A cabin in the woods, far away from the rest of civilization. A happy couple on the surface with deeper issues at their core. An estranged family dynamic. You’ve probably seen lots of films with these exact plot points, but Scott Friend’s TO THE MOON plays with those themes to create something that’s both simple and extremely complex in this new thriller.
Boasting a small cast of only three people on screen, this film is a character study at heart, with three actors who unravel together throughout the 82-minute runtime. Scott Friend pulls triple duty as director, writer, and star of the film as Dennis Lotz, an actor who’s on a retreat with his wife Mia (Madeleine Morgenweck) as he tries to kick his cocaine habit. The couple gets a single night alone before Dennis’s brother Roger (Will Brill) shows up uninvited to the cabin their family owns and brothers share together. Taking the opportunity to make peace with his brother, he tries to help them relax with hallucinogenic berries. What follows is a movie based around family tensions, secrets, and a blur between nightmarish delusions and reality.
The first thing I noticed with TO THE MOON is how great it looks. The cinematography, color grading, setting, and costuming all look great. The sound design is also wonderful. At times it’s missing intentionally which adds to the secluded feel of the woods and at other times it feels like it’s bleeding out from the hallucinations these characters have. What sets this film apart, and kept me watching, was the chemistry and acting between each of the film’s three on-screen actors.
Friend and Morgenweck have such a palpable romantic chemistry (probably because they are real-life partners) and I felt for their marriage as they worked through a wild few days at the cabin. Friend’s work as an addict hoping to regroup only to see him fail while taking his brother’s “gift” was stressful to watch. Stressful in the ways you want to see in a good thriller. Dennis seems like such a good person and slowly turns into an insecure and selfish man.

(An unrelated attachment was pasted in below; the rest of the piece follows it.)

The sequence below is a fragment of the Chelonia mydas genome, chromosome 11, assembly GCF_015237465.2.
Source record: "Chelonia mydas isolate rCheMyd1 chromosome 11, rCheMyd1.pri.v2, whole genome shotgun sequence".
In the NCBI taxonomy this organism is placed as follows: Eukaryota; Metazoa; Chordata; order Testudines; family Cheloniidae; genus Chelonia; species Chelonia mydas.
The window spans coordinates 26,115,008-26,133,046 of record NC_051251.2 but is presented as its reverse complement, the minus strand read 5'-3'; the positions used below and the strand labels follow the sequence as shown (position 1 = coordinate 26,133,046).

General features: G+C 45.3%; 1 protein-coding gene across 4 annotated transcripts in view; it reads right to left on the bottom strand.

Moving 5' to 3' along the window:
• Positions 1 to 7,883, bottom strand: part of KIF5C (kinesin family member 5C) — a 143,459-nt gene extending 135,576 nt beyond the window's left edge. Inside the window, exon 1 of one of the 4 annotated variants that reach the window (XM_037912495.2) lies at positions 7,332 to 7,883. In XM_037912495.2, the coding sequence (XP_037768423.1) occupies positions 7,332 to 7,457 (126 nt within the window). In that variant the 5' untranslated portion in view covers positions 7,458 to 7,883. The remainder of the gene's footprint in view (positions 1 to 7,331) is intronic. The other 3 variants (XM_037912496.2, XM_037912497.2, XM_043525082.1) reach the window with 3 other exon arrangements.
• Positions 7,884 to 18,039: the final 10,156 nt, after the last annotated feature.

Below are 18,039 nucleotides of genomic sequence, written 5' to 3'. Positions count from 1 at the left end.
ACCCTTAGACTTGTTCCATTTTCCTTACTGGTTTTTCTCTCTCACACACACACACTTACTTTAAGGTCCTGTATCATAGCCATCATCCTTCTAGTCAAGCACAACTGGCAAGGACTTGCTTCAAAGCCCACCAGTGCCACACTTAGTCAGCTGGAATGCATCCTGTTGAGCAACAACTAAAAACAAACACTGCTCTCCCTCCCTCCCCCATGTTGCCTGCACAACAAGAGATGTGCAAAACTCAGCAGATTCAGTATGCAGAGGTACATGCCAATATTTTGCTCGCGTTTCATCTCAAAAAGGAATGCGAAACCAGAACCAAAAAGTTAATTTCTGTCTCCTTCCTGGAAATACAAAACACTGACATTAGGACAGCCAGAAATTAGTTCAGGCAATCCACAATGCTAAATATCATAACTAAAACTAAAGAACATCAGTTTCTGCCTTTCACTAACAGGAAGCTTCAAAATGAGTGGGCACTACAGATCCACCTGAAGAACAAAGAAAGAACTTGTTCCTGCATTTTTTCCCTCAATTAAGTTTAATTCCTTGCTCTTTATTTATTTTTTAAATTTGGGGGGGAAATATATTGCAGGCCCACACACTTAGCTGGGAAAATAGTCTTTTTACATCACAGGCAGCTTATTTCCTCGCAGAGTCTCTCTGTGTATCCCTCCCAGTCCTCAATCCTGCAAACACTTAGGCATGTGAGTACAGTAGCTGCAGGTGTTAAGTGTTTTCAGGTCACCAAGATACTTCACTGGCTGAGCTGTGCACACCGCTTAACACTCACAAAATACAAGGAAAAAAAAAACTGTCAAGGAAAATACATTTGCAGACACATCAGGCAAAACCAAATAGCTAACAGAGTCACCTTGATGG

Morgenweck’s Mia, who’s recovering from her own issues, is selfless and puts Dennis first. She draws him a bath when he’s not feeling well. She’s the kind of loving, nurturing, beautiful wife that most people would dream to have in their lives. The two actors together share moments of both love and torture, joy and anger. I felt like I understood these two characters and how they would interact on a day-to-day basis. They felt like every newlywed couple you’ve seen but also people with very misunderstood and traumatic histories together and separately. It was absolutely a pleasure to watch them play off of each other throughout.
Will Brill brings a totally different dynamic to TO THE MOON. There is a slight unease in Roger despite how helpful and patient he seems. I like how comforting the character can be and how easygoing he is, while still maintaining a bit of authority over everyone even if it’s unintentional on his part. He also seems to be hiding something. You can see it in his eyes as he works through conversations with both Dennis and Mia. I don’t know if I’d want to spend time with him in the woods, but I can’t put my finger on why.
There are also several themes that come up in TO THE MOON including Dennis’s desire to live the busy city life versus the simplicity of the woods. Dennis gets into multiple conversations or arguments about the subject. Another is based around religion which I personally don’t think this story needed, especially in some scenes that featured red robes. It felt like it muddled the story more than it added. Outside of that critique, I thought every theme and relationship within was masterfully executed as we slow burn to a wild last 15 minutes, one that feels both earned and unsettling.
I’m surprised that this is Scott Friend’s writing and directing debut. He and his crew built so much out of so little, something I’d love to see more of in a film industry that seems to indulge in bloated casts and big-budget spectacle. It was refreshing to sit with characters and be a part of their lives for a while as they worked through their personal demons. TO THE MOON is a good movie about a bad trip.
TO THE MOON is now available on demand.